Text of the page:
Above:  Another problem is spotted. A few corn plants have grown in the rows. Corn is a weed when growing in a field of soybeans.
Above:  We deal with this problem by roguing out the weeds. It is a term that means we walk the rows and pull out the unwanted weed, in this case corn. 

Wednesday, August 26, 2009

AdFarm Pinto Beans: Still hold Promise

Above:  Farmer Fred is checking the Pinto Beans for white mold.
Above:  The beans are looking good, but white mold has been showing up in the area. Crop consultants advise spraying. 
Above:  The heat and rain that has given us this heavy crop causes heavy dew. The thick upper growth means these beans never really dry out and are at risk for white mold.
Above:  Infestation of white mold could quickly cut the yield potential. The beans have filled in the area between the rows and we cannot drive our sprayer up and down the field without causing too much damage. Farmer Fred called to have the crop sprayed by air.

Tuesday, August 25, 2009

Harvest Meals

When the sun is shining and the grain is ripe, we do not stop to eat. Meals are brought out to the field twice a day. Everything in the bag is prepared in a way that makes it easy to eat with one hand, so we can grab a bite on the go. Here is a look into the food preparation.
Meals usually include a sandwich. Often home grown beef is the main ingredient. We keep a stockpile in the freezer.
Today the beef is grilled to smokey perfection.
Home made buns came out of the oven this morning.
The sandwiches are wrapped in aluminum foil and warmed in an oven for a few minutes. That will keep them hot on their trip to the field.
Fresh buns are not the only bread we use. Farmer Fred stops at the discount bread store to stock the freezer. We try to vary every element of the meals to add interest to the long hard days of work.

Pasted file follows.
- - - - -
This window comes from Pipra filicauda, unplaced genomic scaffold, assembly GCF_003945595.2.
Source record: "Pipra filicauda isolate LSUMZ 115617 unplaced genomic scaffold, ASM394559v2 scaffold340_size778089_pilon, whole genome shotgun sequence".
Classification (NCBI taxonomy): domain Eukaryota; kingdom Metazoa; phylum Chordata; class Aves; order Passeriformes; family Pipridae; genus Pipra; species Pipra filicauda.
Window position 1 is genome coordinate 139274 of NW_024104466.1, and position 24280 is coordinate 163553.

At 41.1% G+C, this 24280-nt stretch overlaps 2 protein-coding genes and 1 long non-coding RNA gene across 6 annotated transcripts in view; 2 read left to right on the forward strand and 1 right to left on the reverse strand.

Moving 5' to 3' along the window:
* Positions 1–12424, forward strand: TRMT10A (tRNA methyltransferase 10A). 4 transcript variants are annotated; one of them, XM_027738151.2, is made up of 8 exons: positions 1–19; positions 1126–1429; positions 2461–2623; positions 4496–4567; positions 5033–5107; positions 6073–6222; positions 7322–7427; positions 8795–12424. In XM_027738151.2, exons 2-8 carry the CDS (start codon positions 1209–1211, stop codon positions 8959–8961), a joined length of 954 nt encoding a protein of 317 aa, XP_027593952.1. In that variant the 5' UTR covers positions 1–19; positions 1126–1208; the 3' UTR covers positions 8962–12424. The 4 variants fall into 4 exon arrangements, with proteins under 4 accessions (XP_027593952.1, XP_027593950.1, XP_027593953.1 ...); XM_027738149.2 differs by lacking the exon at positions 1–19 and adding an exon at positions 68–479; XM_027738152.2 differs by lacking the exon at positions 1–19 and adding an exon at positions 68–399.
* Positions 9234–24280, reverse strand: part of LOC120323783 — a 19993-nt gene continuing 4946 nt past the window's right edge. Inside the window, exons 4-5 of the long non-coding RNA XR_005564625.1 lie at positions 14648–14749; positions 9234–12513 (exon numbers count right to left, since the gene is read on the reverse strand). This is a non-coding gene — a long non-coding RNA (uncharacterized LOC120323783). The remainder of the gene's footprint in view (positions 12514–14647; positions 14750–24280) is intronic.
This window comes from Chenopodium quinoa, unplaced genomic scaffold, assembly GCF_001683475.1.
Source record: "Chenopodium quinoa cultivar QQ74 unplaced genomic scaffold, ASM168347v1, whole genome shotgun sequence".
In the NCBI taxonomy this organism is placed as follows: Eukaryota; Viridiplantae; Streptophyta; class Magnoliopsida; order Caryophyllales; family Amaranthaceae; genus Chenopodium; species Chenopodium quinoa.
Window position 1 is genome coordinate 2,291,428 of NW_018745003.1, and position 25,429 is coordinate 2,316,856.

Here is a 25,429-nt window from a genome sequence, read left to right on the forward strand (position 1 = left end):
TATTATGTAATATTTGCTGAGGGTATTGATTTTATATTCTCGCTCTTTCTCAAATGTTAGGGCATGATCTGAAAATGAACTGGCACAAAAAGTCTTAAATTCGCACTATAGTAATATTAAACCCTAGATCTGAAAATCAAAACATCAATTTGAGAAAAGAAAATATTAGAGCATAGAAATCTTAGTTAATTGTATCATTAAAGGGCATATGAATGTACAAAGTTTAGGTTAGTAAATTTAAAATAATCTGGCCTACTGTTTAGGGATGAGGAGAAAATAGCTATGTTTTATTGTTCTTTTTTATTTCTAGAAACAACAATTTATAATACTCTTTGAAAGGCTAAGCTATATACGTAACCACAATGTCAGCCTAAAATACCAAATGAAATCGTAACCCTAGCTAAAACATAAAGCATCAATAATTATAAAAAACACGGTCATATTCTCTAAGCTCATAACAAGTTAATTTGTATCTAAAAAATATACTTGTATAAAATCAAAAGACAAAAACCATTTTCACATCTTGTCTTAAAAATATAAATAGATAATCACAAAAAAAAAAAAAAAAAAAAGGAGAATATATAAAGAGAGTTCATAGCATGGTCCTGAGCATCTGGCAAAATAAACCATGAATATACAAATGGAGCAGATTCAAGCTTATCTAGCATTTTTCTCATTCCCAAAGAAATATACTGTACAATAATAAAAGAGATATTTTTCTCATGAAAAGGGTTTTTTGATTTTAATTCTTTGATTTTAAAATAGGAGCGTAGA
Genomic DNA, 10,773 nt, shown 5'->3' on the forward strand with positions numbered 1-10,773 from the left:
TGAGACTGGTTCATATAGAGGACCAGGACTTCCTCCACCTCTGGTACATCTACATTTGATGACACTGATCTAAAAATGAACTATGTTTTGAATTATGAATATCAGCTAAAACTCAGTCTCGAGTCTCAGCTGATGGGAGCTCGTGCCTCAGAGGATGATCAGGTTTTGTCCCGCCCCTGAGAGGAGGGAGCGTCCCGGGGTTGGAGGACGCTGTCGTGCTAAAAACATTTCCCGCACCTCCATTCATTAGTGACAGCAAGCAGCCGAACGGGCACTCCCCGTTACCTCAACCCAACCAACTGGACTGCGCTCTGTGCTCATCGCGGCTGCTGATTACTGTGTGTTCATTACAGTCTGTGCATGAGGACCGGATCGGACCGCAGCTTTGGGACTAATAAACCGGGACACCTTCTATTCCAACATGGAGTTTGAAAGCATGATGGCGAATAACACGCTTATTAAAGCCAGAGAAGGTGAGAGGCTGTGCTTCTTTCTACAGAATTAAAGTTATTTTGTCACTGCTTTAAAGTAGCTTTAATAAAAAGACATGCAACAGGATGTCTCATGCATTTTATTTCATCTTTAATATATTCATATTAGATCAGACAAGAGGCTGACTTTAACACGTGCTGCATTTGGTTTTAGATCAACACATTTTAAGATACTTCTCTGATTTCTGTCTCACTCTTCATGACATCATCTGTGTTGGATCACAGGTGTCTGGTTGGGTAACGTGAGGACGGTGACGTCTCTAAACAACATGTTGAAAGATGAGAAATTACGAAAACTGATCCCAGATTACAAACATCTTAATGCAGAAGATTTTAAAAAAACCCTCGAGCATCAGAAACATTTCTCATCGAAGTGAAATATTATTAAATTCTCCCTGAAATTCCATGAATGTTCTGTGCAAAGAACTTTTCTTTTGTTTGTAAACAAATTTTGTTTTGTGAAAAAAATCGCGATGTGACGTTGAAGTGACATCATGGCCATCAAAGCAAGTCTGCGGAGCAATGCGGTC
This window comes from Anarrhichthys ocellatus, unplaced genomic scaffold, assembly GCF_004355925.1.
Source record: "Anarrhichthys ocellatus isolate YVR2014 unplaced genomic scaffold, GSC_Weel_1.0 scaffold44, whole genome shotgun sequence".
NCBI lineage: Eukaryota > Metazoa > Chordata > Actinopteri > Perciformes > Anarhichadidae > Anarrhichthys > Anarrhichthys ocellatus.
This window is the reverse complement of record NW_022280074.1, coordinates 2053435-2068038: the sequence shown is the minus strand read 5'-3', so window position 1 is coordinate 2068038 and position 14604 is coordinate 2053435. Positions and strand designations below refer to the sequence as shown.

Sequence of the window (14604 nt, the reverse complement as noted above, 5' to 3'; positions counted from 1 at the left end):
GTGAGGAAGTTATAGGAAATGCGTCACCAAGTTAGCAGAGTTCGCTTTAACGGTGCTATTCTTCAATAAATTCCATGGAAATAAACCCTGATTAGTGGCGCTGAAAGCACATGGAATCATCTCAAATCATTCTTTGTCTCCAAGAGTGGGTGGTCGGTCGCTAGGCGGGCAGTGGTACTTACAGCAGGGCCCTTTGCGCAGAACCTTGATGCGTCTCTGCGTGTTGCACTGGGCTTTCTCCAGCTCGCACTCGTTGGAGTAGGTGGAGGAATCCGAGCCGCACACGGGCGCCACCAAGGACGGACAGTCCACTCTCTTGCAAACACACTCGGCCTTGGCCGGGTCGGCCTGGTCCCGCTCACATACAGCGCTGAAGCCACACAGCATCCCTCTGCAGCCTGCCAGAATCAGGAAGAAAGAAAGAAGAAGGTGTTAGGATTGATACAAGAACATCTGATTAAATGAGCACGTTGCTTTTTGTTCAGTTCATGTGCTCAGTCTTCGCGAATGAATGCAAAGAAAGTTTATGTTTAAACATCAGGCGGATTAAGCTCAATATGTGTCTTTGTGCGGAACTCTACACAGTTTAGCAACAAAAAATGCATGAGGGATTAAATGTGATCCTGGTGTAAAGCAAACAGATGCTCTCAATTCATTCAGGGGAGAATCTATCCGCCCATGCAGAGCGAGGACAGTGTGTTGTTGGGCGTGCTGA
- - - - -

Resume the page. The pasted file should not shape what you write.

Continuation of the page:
Lunches usually include fruit and vegetables. Today it is peaches wrapped in a paper towel to catch the drips. Fruit and vegetables are washed, prepared, and sent in a ziplock sandwich bag unless they are to be eaten whole.
Here is a tip on how to neatly pack frosted cake or brownies in a bag lunch:
Place the piece of cake on waxed paper or foil.
Cut off the bottom of the piece horizontally and cover the frosting. The cake bottom is now on top and the frosting is a filling in the middle.
Wrap carefully and you will not have frosting sticking to the paper. If you have brownies or bars that are too thin to slice horizontally, just cut the piece in half and stick the frosted tops together. This trick means you won't have to lick your frosting off the paper or foil wrapping!
The food is packed into personalized brown bags, then delivered with a cooler of water, Cokes, and iced tea. We try to deliver food at Noon and 6:30 PM. Often the evening bag will contain an extra treat to keep us going through the long evening.

Monday, August 24, 2009

Checking the Corn Plot

Above: Farmer Fred went up the hill to check his corn plot.
Above:  Our earliest variety was seeded with two different planters. The cob on the left was seeded with our old planter. It is less mature than the ear on the right, seeded with the new planter. It is a 78 day variety.
Above:  Notice the darkening silk on the top of each cob. This indicates a maturing cob and we are optimistic that this corn will be fully mature when it is harvested as grain.
Above:  Notice the contrast between the early maturing cob on the right and the immaturity of our longest season variety of corn. It is an 87 day variety.
Above:  With light colored silk and slim cobs, this variety is a long way from maturity. As noted on posts throughout the summer, it has been cool and dry. Corn matures best when it is hot and humid. Farmer Fred predicts that it is unlikely this variety will fully mature before it freezes. 
Above:  The corn plot gives us a picture of the performance of seed varieties, equipment, and helps evaluate various agronomic techniques. The information garnered from plots will influence our future farming practices and investments. 

Saturday, August 22, 2009

Family Roots on the Farm

Because GriggsDakota includes former homesteads and family farms, we often have cousins who come for a farm visit. These folks came from Iowa for a visit on a beautiful Sunday afternoon.

The boys are ready for adventure!
The combines are in the shed today which was disappointing, but still fun with Farmer Fred.
Cousin Eric worked here as a teen to help pay the college bills.
Evan investigated the tractor, the auger, and the semi.

Hop in! Holden is ready to drive this rig back to Iowa.